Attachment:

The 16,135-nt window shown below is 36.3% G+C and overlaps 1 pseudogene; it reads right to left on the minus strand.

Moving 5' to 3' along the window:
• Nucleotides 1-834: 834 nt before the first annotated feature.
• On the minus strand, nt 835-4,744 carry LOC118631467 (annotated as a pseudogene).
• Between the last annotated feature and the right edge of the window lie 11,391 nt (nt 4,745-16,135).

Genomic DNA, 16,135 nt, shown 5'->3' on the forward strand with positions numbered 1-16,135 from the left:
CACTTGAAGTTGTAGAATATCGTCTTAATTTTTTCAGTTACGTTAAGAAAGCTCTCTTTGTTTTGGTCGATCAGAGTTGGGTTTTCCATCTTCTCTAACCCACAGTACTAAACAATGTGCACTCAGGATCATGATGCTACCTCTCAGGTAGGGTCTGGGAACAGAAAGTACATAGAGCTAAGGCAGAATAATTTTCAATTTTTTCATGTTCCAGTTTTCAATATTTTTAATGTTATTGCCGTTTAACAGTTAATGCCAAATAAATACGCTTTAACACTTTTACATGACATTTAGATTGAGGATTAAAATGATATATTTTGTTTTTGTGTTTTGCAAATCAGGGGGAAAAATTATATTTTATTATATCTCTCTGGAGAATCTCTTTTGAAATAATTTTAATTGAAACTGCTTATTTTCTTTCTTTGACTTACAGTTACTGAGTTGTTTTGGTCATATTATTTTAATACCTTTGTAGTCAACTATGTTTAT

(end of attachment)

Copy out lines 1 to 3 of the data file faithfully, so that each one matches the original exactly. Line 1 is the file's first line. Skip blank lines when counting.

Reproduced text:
The 16,135-nt window shown below is 36.3% G+C and overlaps 1 pseudogene; it reads right to left on the minus strand.

Moving 5' to 3' along the window:
• Nucleotides 1-834: 834 nt before the first annotated feature.